Insurance is designed to protect you from life’s unexpected events, but the amount of insurance you carry can make a big difference in how well you’re equipped to handle, and recover from, unfortunate events. Here are some handy guidelines to help you determine how much insurance you need.
Connecticut (and almost every other state) requires that drivers have a car insurance policy in effect with minimum coverage requirements, but after that it’s up to you how much insurance you have.
- $20,000 per person/$40,000 per accident in bodily injury liability (which covers the medical expenses of people involved in an accident that is your fault)
- $10,000 in property damage liability (which covers damage to the other car involved in an accident that is your fault)
- $20,000 per person/$40,000 per accident in uninsured motorist (which covers costs if you are hit with someone with no insurance
Although these are the state minimum requirements, we strongly advise that you consider liability limits of at least $100,000 per person/$300,000 per accident and $100,000 in property damage. In addition, $100,000/$300,000 for uninsured motorist coverage.
Insurance for medical payments, collision (which covers repairs to your car after an accident) and comprehensive (which covers loss or damage not due to an accident, such as fire, theft, vandalism or hitting an animal) is not required, but if you want to be able to get your car back into pre-accident condition, having collision and comprehensive insurance is a good idea. (If you have a car loan or are leasing your car, your lender will probably require you to carry collision and comprehensive.)
In general, the more valuable your car, the more collision/comprehensive insurance you should have. One guideline holds that if you own your car outright, what you pay annually in car insurance premiums for collision and comprehensive should amount to no more than 10% of the total value of your car.
While homeowner insurance is not legally mandated in Connecticut, it is usually required for getting a mortgage.
Calculating the amount of home insurance you need is pretty straightforward. You should have enough home insurance to cover:
- The cost of rebuilding your home
- Replacing your personal possessions and furnishings
- Additional living expenses you incur as a result of being displaced from your home during repair or rebuilding
- Any liability you have for bodily injury or property damage that results from you or a family member
A recent appraisal or purchase amount is a good starting point in determining the value of your home. Don’t forget to subtract the cost of the land, which you’ll still have even if the home is gone. Be sure to account for fluctuations in the home sales market and changes in construction costs when estimating replacement amount.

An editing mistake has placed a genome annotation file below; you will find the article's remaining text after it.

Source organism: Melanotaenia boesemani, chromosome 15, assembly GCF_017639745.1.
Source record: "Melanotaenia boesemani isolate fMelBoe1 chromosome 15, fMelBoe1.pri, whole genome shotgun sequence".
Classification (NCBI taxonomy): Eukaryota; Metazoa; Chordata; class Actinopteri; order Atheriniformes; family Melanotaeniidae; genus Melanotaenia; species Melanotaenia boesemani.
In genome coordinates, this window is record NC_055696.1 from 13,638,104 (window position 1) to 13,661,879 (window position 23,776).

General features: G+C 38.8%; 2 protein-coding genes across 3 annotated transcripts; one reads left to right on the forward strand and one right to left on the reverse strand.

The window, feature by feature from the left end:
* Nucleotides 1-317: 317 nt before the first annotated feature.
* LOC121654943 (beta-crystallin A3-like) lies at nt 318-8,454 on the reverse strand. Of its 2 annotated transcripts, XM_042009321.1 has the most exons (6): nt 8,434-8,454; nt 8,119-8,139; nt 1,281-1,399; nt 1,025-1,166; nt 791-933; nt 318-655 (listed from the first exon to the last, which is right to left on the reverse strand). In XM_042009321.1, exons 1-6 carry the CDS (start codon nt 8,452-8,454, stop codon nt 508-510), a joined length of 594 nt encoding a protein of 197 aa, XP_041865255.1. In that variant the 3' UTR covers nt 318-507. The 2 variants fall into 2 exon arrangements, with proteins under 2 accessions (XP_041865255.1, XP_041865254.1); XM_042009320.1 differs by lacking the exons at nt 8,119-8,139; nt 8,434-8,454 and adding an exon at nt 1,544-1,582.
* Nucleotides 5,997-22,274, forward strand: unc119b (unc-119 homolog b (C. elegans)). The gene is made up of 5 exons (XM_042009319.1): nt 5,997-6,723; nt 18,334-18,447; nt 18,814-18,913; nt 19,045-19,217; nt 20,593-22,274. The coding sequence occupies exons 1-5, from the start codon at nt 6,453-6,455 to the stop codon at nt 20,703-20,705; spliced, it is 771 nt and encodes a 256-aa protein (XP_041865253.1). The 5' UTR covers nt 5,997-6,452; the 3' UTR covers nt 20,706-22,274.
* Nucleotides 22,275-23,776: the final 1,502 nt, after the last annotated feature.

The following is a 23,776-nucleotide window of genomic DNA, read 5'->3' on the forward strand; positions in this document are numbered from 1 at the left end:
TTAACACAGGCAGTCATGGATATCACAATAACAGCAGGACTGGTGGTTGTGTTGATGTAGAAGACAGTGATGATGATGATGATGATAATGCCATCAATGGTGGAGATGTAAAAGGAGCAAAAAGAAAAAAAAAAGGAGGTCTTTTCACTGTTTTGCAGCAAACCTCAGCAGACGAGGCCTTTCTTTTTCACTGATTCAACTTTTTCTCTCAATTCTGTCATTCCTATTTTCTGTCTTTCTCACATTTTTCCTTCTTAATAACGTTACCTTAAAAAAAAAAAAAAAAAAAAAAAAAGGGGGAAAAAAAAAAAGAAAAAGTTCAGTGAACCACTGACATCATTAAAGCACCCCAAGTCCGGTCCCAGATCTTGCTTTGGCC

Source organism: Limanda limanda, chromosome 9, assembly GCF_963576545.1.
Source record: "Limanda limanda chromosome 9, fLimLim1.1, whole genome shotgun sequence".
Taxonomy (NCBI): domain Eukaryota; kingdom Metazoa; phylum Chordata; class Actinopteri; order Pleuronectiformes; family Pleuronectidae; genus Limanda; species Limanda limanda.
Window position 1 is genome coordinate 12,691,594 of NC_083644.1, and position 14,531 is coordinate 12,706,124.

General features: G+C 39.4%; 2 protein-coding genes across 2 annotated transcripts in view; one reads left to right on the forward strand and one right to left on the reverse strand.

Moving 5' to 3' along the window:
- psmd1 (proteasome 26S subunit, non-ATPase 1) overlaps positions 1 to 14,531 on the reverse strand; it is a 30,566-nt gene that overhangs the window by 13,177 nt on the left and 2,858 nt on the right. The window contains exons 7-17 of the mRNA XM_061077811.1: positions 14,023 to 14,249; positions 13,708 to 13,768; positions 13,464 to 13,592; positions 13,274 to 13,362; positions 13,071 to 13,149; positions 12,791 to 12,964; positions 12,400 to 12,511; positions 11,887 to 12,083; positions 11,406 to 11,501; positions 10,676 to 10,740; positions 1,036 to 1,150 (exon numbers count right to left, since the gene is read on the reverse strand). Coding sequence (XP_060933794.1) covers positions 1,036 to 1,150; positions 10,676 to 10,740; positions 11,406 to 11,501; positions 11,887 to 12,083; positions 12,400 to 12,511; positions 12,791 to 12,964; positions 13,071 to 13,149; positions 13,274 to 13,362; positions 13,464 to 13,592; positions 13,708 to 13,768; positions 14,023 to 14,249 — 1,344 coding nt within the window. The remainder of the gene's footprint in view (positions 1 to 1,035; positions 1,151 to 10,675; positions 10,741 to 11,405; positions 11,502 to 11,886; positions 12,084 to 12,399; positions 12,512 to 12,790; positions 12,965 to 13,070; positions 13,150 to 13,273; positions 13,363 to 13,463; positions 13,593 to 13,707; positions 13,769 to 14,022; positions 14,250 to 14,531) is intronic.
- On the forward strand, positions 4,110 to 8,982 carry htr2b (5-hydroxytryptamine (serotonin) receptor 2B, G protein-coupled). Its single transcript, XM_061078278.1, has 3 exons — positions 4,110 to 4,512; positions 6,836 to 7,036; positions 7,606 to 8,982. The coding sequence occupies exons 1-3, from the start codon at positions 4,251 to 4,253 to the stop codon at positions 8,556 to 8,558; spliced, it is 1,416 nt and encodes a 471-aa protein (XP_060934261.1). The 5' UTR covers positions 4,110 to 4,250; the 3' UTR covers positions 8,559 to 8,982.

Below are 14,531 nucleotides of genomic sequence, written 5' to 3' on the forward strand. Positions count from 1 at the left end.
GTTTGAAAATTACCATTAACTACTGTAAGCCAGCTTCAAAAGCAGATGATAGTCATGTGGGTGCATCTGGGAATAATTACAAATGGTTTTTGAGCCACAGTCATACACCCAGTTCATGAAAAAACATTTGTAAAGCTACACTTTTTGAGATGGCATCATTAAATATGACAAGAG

Homeowners insurance covers the contents of your home as well, so keep an itemized inventory of your furnishings and other items. If you have extraordinarily valuable items like art, antiques or jewelry, have those things appraised and increase your coverage amount to cover the cost of replacing them. If your homeowner policy limits the amount it will pay to replace expensive items, you can also buy a separate policy to cover just those items.
Having enough life insurance can give you the peace of mind that comes from knowing your loved ones will have adequate funds should something unexpected happen to you. But while 86% of people believe that most people should have some amount of life insurance coverage, 30% of households are uninsured and 48% are insured for an amount insufficient to meet their family’s needs, according to LIMRA.
While the amount of life insurance you have is a personal preference, you should consider a number of factors, including your income and investments, level of debt, and future education costs for your children.
One general guideline is the DIME formula, which stands for debt, income, mortgage and education. To calculate your life insurance amount using DIME, add up your non-mortgage debts and add the estimated cost of your funeral ($7,000-$10,000 is the average in North America). Then calculate how many years your family will be counting on your financial support, and multiply your annual income by that number. Then add the cost of your mortgage payoff and the estimated cost of sending your children to college (the average annual tuition cost for 2016 according to the College Board was $9,410 for state residents at public colleges and $32,405 for private colleges). Add these four numbers together, then subtract current savings and investments.
Don’t forget to take into account possible medical expenses, and the cost to replace the child care provided by a stay-at-home parent.
Adding all those numbers might give you a big amount, but remember that having a large life insurance policy won’t do you any good if you can’t afford to pay the premiums. Choose an amount that you’ll be able to maintain.
Having the right amount of car, home and life insurance can ensure that no matter what happens, you and your family are protected.